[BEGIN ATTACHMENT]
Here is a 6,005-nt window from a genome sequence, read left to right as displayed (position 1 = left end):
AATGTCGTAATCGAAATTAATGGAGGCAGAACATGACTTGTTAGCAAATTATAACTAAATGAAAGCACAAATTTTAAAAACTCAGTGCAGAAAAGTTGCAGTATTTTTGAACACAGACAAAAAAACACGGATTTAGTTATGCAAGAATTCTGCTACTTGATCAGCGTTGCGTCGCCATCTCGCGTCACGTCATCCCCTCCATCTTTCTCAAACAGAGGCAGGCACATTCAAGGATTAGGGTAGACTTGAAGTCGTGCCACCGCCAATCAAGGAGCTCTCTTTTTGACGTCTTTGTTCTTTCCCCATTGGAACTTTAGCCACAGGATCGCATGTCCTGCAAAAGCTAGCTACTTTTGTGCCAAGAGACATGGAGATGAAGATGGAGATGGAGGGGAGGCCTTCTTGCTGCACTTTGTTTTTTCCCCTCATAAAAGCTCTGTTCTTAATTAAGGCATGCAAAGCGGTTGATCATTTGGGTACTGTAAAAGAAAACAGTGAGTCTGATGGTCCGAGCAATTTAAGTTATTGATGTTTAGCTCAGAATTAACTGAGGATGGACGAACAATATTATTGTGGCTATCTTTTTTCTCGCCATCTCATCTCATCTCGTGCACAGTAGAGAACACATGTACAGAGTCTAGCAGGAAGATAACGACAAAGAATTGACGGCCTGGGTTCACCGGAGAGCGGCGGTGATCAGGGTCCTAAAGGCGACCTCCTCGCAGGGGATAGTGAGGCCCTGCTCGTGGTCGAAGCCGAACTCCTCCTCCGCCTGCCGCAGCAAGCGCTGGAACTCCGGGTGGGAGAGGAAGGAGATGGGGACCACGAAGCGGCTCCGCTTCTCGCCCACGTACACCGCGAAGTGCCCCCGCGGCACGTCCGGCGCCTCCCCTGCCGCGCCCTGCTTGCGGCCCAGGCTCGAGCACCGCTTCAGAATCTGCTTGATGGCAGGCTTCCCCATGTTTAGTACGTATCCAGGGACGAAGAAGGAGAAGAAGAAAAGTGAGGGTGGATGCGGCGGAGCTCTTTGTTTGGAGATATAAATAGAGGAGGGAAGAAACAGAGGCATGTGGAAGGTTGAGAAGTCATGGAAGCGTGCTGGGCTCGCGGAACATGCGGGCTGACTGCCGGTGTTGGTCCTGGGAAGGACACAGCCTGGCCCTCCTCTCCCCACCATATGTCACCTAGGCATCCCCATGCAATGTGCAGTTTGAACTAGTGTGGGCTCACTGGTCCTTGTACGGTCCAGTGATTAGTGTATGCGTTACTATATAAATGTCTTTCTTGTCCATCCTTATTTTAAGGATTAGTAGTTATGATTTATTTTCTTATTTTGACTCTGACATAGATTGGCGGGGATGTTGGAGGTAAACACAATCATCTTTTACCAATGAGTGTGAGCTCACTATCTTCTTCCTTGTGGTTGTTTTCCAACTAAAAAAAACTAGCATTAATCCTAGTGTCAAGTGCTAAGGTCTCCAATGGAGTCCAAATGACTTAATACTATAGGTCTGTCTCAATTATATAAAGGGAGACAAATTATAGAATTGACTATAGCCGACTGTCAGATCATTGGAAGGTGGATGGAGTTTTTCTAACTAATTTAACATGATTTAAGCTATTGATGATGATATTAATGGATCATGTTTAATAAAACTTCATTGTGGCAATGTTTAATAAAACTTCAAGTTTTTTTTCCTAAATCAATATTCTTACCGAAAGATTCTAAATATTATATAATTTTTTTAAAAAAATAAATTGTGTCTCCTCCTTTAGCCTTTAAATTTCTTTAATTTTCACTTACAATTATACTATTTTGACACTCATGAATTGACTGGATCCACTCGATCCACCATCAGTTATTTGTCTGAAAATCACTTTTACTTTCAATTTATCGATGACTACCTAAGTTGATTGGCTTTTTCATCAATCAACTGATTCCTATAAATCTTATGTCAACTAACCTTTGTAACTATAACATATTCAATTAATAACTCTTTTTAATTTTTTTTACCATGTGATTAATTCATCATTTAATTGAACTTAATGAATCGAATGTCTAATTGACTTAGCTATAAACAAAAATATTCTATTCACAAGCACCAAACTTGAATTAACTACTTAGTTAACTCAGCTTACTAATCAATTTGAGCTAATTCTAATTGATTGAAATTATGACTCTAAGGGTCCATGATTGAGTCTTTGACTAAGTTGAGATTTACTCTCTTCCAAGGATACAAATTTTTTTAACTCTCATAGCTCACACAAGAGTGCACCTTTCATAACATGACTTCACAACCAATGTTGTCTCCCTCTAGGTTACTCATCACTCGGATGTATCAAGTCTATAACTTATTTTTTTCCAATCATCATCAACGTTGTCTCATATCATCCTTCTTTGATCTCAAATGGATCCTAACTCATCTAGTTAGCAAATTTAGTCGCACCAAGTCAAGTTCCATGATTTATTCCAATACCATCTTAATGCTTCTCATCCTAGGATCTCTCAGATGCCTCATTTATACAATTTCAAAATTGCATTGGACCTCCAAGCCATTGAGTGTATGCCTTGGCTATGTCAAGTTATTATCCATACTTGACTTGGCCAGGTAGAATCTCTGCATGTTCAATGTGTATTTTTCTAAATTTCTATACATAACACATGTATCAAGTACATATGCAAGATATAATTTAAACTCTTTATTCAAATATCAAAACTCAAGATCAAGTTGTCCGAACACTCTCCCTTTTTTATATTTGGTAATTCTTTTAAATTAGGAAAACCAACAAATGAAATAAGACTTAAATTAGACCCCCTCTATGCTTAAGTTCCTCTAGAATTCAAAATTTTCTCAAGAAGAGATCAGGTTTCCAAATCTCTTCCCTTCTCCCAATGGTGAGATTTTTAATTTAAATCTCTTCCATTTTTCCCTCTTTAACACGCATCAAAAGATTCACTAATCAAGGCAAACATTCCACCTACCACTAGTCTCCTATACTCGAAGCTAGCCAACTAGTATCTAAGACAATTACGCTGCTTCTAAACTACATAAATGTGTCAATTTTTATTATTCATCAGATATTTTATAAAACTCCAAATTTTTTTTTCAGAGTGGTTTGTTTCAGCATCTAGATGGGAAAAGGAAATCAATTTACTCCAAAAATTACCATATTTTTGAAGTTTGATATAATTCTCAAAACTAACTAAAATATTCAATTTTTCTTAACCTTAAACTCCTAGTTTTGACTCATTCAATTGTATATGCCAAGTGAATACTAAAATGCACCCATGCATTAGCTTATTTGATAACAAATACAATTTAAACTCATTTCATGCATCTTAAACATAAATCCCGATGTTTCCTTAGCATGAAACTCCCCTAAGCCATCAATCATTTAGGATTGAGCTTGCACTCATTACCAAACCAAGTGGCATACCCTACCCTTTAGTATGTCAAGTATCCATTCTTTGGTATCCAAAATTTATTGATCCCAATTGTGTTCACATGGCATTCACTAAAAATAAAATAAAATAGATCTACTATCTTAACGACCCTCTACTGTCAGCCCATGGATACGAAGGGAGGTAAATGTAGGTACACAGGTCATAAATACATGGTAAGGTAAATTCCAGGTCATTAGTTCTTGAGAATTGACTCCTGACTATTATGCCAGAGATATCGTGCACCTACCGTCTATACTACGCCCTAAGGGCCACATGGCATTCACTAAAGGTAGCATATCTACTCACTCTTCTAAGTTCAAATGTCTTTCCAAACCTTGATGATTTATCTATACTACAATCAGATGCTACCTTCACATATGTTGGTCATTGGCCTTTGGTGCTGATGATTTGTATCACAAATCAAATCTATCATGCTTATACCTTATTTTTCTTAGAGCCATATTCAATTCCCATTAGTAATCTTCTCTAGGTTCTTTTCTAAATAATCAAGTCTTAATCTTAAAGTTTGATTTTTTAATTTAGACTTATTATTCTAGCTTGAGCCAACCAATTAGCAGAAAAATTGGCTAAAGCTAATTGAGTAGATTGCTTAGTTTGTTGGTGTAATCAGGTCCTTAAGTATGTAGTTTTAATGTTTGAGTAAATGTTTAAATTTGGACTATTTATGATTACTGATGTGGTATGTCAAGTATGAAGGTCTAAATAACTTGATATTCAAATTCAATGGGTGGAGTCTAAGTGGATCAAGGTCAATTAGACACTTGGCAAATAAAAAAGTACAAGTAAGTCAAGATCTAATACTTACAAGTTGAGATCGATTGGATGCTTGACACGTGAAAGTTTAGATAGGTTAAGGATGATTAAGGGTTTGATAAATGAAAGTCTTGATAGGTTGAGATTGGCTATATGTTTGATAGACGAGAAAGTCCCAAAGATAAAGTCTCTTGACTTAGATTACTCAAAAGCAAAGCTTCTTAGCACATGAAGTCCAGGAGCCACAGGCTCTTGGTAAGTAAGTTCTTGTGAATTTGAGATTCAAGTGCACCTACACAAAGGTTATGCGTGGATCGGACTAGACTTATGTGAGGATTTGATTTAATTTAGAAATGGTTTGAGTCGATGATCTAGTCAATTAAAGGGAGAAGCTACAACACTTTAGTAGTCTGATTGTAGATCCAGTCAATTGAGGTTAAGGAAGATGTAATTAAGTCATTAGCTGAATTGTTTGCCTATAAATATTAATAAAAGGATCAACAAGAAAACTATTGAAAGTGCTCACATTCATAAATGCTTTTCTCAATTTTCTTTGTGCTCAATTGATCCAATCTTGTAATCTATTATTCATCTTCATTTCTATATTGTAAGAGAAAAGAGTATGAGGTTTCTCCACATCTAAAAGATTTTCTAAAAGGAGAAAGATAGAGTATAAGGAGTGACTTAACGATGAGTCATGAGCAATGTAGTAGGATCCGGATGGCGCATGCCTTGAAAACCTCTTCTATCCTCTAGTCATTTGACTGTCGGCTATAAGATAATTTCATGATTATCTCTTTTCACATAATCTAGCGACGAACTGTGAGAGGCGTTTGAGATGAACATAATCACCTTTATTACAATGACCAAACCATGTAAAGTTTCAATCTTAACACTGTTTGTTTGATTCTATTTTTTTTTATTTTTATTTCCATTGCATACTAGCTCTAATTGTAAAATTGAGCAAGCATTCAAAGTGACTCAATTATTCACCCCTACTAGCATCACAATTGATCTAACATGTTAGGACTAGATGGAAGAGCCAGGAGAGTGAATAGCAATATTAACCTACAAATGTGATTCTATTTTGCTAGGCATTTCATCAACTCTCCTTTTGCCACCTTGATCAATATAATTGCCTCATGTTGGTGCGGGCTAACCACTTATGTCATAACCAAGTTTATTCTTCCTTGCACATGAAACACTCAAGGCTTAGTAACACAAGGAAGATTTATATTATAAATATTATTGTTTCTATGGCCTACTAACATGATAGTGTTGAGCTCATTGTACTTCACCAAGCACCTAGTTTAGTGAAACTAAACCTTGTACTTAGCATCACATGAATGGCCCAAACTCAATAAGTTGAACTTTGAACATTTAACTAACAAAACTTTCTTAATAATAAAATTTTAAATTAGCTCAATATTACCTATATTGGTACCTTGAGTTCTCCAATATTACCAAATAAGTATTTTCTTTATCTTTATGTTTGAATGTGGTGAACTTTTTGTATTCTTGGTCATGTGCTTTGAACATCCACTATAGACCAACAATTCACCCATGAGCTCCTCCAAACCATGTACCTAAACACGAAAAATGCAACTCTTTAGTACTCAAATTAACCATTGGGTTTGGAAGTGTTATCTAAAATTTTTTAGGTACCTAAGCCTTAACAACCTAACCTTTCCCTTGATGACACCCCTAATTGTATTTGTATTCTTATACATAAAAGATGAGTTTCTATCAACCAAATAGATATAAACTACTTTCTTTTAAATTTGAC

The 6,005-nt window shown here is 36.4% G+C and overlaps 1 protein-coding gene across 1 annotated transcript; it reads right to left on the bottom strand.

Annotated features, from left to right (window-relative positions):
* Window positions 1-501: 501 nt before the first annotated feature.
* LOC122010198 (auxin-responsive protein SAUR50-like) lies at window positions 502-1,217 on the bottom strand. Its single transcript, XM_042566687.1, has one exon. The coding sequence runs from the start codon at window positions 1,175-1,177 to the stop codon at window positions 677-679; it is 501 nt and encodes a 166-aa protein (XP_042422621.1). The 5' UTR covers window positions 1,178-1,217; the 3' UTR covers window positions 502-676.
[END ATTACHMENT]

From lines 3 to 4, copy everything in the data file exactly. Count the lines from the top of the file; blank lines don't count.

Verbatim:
The 6,005-nt window shown here is 36.4% G+C and overlaps 1 protein-coding gene across 1 annotated transcript; it reads right to left on the bottom strand.

Annotated features, from left to right (window-relative positions):